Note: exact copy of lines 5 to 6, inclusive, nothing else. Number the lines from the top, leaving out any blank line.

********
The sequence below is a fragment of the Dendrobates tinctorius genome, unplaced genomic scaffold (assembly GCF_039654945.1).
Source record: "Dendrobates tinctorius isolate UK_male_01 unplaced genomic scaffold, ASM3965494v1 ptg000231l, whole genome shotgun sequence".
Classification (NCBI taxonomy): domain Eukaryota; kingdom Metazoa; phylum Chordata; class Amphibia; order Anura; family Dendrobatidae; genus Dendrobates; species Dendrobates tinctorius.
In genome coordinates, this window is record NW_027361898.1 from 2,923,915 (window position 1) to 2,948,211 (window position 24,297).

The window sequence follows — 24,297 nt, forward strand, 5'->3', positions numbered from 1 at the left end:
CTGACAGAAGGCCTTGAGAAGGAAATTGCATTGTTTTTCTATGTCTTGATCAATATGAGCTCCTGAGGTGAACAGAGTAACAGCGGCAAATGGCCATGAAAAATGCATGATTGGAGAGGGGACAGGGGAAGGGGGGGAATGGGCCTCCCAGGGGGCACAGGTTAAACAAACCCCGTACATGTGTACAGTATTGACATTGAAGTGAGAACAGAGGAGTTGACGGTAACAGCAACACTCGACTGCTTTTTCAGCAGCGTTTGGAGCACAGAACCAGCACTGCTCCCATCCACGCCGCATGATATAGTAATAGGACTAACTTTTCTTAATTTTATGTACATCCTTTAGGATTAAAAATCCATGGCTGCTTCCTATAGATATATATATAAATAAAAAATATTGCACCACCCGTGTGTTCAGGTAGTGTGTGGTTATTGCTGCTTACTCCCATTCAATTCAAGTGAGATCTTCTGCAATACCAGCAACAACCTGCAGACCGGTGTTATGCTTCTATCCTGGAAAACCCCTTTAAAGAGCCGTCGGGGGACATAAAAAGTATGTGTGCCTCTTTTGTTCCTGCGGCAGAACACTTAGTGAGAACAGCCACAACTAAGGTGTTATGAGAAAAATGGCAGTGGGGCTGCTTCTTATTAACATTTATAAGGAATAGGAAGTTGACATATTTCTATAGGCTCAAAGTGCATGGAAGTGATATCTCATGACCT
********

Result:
The window sequence follows — 24,297 nt, forward strand, 5'->3', positions numbered from 1 at the left end:
CTGACAGAAGGCCTTGAGAAGGAAATTGCATTGTTTTTCTATGTCTTGATCAATATGAGCTCCTGAGGTGAACAGAGTAACAGCGGCAAATGGCCATGAAAAATGCATGATTGGAGAGGGGACAGGGGAAGGGGGGGAATGGGCCTCCCAGGGGGCACAGGTTAAACAAACCCCGTACATGTGTACAGTATTGACATTGAAGTGAGAACAGAGGAGTTGACGGTAACAGCAACACTCGACTGCTTTTTCAGCAGCGTTTGGAGCACAGAACCAGCACTGCTCCCATCCACGCCGCATGATATAGTAATAGGACTAACTTTTCTTAATTTTATGTACATCCTTTAGGATTAAAAATCCATGGCTGCTTCCTATAGATATATATATAAATAAAAAATATTGCACCACCCGTGTGTTCAGGTAGTGTGTGGTTATTGCTGCTTACTCCCATTCAATTCAAGTGAGATCTTCTGCAATACCAGCAACAACCTGCAGACCGGTGTTATGCTTCTATCCTGGAAAACCCCTTTAAAGAGCCGTCGGGGGACATAAAAAGTATGTGTGCCTCTTTTGTTCCTGCGGCAGAACACTTAGTGAGAACAGCCACAACTAAGGTGTTATGAGAAAAATGGCAGTGGGGCTGCTTCTTATTAACATTTATAAGGAATAGGAAGTTGACATATTTCTATAGGCTCAAAGTGCATGGAAGTGATATCTCATGACCT